Marcus Grubb
Managing Director, Investment
World Gold Council
/
View from the Top

Momentum for Gold Mining Investment

Mon, 10/21/2013 - 15:09

Q: What is the importance of gold in today’s global economy?

A: Gold plays a vital and diverse role in today’s global economy. Gold jewelry demand accounted for more than 62% of global jewelry demand in Q1 2013. China and India are the two major markets for gold, and along with a growing middle class and cultural trends, a more positive economic outlook contributes to positive consumer sentiment in these markets, demonstrating how intimately gold and the economy are related.

Q: What makes gold continue to be a worthwhile investment?

A: Gold operates on the basic economic fundamentals of demand and supply. The World Gold Council’s view is that demand is strong while supply remains constrained, and that this dynamic ultimately drives the long-term price and demand for the metal. From an investment perspective, gold has a clear role to play as a strategic asset within a diversified portfolio that contains other riskier assets. Portfolios that contain even a small allocation of gold are proven to be generally more robust and better able to cope with market uncertainties than those that do not, showing improved stability of returns. In relation to currency, gold’s unique foreign exchange-hedging characteristics offer significant additional benefits in optimizing risk-adjusted returns during periods of extreme market stress and heightened currency tail-risk.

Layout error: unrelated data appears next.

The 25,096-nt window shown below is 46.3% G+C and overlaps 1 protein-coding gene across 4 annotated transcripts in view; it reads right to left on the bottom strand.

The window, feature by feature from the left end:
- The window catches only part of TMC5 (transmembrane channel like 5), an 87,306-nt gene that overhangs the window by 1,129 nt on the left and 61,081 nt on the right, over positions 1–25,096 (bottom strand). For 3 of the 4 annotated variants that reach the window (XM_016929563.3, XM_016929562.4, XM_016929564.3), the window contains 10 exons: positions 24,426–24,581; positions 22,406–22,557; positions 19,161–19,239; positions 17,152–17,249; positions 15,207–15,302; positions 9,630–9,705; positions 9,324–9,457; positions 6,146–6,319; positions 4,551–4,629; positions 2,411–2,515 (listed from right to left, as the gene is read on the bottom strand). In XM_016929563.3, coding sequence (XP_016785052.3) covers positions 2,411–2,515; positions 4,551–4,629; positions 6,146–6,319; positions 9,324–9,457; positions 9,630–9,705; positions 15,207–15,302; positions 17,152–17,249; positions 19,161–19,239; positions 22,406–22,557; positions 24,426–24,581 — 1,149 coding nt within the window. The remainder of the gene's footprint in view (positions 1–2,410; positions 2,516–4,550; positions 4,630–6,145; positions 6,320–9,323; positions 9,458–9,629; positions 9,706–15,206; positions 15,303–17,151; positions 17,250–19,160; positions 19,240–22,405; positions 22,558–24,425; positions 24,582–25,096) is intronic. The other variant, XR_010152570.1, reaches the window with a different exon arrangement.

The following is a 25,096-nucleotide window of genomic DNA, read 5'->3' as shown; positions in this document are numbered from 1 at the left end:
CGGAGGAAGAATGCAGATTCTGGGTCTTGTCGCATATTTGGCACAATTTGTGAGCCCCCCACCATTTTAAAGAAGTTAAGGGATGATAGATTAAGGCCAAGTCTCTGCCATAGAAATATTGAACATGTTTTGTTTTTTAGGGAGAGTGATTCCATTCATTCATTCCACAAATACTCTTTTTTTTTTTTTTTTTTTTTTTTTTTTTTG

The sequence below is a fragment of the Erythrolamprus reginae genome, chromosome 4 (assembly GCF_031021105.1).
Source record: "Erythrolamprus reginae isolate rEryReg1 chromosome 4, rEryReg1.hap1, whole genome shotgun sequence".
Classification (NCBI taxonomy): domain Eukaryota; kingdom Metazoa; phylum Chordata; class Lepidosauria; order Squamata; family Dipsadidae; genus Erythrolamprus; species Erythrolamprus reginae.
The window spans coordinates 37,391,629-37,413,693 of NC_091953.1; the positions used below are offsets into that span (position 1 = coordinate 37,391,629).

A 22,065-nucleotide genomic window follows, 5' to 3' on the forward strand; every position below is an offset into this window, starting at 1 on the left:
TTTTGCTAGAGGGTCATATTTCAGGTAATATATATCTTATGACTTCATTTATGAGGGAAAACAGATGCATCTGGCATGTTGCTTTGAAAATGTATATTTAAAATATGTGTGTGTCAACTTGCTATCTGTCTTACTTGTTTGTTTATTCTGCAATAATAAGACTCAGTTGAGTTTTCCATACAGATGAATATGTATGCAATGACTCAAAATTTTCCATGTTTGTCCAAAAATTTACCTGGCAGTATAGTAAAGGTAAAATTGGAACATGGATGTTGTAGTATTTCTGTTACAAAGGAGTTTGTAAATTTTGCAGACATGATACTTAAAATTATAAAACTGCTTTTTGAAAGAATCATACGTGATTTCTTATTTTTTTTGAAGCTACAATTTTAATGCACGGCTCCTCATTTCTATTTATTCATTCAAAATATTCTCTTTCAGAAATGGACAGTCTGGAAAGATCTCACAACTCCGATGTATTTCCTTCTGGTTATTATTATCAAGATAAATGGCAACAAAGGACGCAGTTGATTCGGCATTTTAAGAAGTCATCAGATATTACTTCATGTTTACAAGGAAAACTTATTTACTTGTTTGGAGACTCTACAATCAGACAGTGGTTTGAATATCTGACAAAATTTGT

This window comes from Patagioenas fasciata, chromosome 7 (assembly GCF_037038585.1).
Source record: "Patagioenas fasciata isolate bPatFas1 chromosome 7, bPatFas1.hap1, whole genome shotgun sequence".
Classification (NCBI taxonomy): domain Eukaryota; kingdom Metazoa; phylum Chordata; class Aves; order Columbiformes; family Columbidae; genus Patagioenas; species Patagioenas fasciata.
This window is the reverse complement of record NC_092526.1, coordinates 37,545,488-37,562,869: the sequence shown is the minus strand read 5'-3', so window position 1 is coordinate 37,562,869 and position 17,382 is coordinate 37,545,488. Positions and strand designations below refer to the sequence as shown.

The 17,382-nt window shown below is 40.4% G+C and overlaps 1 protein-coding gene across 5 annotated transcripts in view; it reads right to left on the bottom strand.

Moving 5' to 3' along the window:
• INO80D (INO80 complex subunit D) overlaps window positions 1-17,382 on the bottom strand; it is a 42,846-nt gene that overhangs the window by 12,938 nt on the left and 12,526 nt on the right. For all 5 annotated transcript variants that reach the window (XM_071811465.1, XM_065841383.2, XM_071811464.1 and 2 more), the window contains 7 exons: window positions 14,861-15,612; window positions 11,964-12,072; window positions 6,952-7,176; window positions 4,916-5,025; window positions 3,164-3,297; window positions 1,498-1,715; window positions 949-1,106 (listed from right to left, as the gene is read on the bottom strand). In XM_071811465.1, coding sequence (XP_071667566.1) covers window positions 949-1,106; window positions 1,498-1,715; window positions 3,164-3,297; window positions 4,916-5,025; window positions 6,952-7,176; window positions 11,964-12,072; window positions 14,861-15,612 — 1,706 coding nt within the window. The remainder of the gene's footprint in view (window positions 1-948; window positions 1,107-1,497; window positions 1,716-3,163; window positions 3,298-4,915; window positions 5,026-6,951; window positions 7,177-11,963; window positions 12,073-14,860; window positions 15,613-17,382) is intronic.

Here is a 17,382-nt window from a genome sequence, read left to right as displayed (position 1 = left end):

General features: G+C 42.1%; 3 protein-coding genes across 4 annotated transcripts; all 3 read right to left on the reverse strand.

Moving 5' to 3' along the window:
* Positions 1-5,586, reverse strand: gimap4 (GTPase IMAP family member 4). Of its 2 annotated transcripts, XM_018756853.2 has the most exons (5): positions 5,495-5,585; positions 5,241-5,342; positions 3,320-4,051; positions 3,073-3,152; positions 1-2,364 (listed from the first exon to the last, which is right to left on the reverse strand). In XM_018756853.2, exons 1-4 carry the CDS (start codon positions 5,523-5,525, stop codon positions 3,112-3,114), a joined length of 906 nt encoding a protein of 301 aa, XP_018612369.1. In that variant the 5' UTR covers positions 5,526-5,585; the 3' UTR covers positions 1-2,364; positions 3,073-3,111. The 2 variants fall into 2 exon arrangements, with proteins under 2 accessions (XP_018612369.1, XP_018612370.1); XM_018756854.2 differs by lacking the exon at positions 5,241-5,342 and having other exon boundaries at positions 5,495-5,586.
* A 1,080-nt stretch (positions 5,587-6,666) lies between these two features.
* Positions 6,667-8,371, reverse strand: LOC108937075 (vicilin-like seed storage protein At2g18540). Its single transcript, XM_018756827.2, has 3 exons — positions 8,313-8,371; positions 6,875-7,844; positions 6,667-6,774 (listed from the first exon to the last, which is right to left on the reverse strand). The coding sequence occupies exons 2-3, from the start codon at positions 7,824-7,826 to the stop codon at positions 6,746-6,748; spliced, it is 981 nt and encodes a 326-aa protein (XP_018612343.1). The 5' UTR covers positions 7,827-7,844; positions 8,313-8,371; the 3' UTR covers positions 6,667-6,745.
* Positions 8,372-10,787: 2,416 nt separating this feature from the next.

Q: What are currently the main priorities and challenges for the gold mining industry?

A: While the World Gold Council’s core mission is to develop markets by stimulating and sustaining demand and we have therefore traditionally been less focused on mine production issues, in recent years we have sought to understand how we might assist in and contribute to creating a more sustainable market on both the demand and the supply side. With regards to the main challenges facing gold miners, we note the recent findings published by PwC in their annual review of the general mining industry (Mine 2013: A Confidence Crisis), which highlighted the lack of confidence in the sector and suggested that to re-engage investors, mining companies must do a combination of the following: control costs and implement capital discipline; deliver on promises; improve returns; resist new projects or expensive acquisitions, even when prices rebound; and negotiate and manage resource nationalism. These challenges apply to the whole extractive sector, but are certainly highly relevant to gold miners, too.

Q: What impact do you expect the recent drop in gold prices to have on the gold mining industry in the short, medium and long term?

A: The rising gold price in the last decade has fueled an increase in expansion projects and exploration, but major new finds have proved highly elusive. Mining stocks are not immune to wider swings in the equities market, and can be affected by negative investor sentiment and fluctuations in the spot gold price. In the short term, this has been evident in the recent price corrections seen in the gold market in April and in June 2013. The current price environment has resulted in many mining companies focusing on cost reduction and core assets, with less enthusiasm for riskier projects. It has also led to some companies reassessing the levels at which ore grades are considered a viable resource. Quality, rather than quantity, has become a basic principle for many miners. In the current environment gold mining companies are seeking to secure future success by focusing on core expertise and quality resources, cutting costs, reporting in a consistent and transparent fashion, and engaging with stakeholders to better explain the beneficial impacts of their operations. Despite the short-term impact that this may have on the mining industry, the underlying positive case for gold remains robust. The long term fundamentals of the metal point to a growing gold market across all territories, and if this persists, as we believe it will, the industry should be able to reassert itself and continue to be both industrious and profitable in the long term.